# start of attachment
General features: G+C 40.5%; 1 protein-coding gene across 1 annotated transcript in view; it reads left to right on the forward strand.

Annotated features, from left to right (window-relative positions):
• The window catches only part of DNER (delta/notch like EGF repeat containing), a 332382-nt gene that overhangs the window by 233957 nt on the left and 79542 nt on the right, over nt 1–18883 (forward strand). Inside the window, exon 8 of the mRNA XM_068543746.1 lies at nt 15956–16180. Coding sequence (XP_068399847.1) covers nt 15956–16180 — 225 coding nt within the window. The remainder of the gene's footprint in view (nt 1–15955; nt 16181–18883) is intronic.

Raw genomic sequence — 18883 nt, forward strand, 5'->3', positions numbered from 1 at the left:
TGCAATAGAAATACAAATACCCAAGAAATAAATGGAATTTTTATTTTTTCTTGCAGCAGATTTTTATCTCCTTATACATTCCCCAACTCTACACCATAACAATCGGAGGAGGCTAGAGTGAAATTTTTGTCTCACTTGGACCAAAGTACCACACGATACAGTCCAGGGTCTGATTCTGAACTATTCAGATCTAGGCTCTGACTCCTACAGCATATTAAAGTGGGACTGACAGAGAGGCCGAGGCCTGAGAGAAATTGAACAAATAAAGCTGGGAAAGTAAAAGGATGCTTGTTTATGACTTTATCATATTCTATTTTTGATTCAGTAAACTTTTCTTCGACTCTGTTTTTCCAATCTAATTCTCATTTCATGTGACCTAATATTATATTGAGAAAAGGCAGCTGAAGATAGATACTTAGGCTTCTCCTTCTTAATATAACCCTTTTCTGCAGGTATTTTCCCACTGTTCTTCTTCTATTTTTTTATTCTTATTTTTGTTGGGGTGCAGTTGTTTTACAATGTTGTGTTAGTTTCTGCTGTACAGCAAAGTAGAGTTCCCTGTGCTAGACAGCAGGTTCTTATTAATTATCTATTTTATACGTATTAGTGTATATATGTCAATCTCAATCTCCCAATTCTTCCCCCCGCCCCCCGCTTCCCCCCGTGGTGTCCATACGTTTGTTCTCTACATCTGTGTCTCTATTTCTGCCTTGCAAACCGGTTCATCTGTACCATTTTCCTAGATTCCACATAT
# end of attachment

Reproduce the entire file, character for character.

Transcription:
General features: G+C 40.5%; 1 protein-coding gene across 1 annotated transcript in view; it reads left to right on the forward strand.

Annotated features, from left to right (window-relative positions):
• The window catches only part of DNER (delta/notch like EGF repeat containing), a 332382-nt gene that overhangs the window by 233957 nt on the left and 79542 nt on the right, over nt 1–18883 (forward strand). Inside the window, exon 8 of the mRNA XM_068543746.1 lies at nt 15956–16180. Coding sequence (XP_068399847.1) covers nt 15956–16180 — 225 coding nt within the window. The remainder of the gene's footprint in view (nt 1–15955; nt 16181–18883) is intronic.

Raw genomic sequence — 18883 nt, forward strand, 5'->3', positions numbered from 1 at the left:
TGCAATAGAAATACAAATACCCAAGAAATAAATGGAATTTTTATTTTTTCTTGCAGCAGATTTTTATCTCCTTATACATTCCCCAACTCTACACCATAACAATCGGAGGAGGCTAGAGTGAAATTTTTGTCTCACTTGGACCAAAGTACCACACGATACAGTCCAGGGTCTGATTCTGAACTATTCAGATCTAGGCTCTGACTCCTACAGCATATTAAAGTGGGACTGACAGAGAGGCCGAGGCCTGAGAGAAATTGAACAAATAAAGCTGGGAAAGTAAAAGGATGCTTGTTTATGACTTTATCATATTCTATTTTTGATTCAGTAAACTTTTCTTCGACTCTGTTTTTCCAATCTAATTCTCATTTCATGTGACCTAATATTATATTGAGAAAAGGCAGCTGAAGATAGATACTTAGGCTTCTCCTTCTTAATATAACCCTTTTCTGCAGGTATTTTCCCACTGTTCTTCTTCTATTTTTTTATTCTTATTTTTGTTGGGGTGCAGTTGTTTTACAATGTTGTGTTAGTTTCTGCTGTACAGCAAAGTAGAGTTCCCTGTGCTAGACAGCAGGTTCTTATTAATTATCTATTTTATACGTATTAGTGTATATATGTCAATCTCAATCTCCCAATTCTTCCCCCCGCCCCCCGCTTCCCCCCGTGGTGTCCATACGTTTGTTCTCTACATCTGTGTCTCTATTTCTGCCTTGCAAACCGGTTCATCTGTACCATTTTCCTAGATTCCACATAT